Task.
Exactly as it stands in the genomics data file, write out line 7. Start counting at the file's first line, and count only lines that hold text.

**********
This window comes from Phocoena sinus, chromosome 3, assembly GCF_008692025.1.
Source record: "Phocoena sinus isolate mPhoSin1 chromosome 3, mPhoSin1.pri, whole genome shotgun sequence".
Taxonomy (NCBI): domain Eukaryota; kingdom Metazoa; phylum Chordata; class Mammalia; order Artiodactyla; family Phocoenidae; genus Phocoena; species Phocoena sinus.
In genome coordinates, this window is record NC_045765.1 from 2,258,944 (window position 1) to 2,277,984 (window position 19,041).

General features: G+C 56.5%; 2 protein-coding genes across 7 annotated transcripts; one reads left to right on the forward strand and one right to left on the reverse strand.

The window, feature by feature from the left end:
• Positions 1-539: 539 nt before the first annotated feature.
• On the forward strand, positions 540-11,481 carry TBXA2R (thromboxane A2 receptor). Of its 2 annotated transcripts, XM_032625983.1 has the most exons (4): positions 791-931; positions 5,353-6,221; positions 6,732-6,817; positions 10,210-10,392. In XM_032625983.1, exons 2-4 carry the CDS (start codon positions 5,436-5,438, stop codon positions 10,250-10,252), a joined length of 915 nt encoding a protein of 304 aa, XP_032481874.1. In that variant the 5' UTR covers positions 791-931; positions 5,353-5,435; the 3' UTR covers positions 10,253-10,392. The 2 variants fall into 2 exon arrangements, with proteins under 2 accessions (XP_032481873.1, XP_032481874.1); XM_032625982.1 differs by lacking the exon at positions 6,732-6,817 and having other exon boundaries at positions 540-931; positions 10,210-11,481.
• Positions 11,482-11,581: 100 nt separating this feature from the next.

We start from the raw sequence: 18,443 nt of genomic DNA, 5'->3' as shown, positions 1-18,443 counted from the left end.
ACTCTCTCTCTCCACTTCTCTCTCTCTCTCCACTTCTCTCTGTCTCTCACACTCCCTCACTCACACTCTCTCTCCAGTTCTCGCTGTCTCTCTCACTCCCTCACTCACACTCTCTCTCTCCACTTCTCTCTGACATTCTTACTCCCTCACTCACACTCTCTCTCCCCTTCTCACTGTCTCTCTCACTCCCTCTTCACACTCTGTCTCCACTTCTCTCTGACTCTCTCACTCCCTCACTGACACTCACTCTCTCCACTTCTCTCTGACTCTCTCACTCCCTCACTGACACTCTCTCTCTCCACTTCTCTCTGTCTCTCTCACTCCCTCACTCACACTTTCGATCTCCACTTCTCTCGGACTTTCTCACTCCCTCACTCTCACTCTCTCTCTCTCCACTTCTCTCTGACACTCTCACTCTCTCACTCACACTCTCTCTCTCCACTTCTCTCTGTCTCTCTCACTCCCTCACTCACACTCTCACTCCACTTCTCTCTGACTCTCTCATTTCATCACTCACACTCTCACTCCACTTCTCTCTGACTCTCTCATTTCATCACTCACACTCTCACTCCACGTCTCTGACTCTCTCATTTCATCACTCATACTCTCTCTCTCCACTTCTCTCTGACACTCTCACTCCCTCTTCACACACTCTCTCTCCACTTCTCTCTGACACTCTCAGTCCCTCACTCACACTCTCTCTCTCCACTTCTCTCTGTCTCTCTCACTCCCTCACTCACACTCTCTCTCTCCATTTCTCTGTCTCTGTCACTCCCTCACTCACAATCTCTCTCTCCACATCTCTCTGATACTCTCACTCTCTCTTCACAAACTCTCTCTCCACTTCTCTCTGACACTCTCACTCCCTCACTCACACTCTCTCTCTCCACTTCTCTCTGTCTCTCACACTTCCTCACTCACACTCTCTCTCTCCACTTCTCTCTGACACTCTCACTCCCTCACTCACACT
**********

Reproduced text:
• Positions 1-539: 539 nt before the first annotated feature.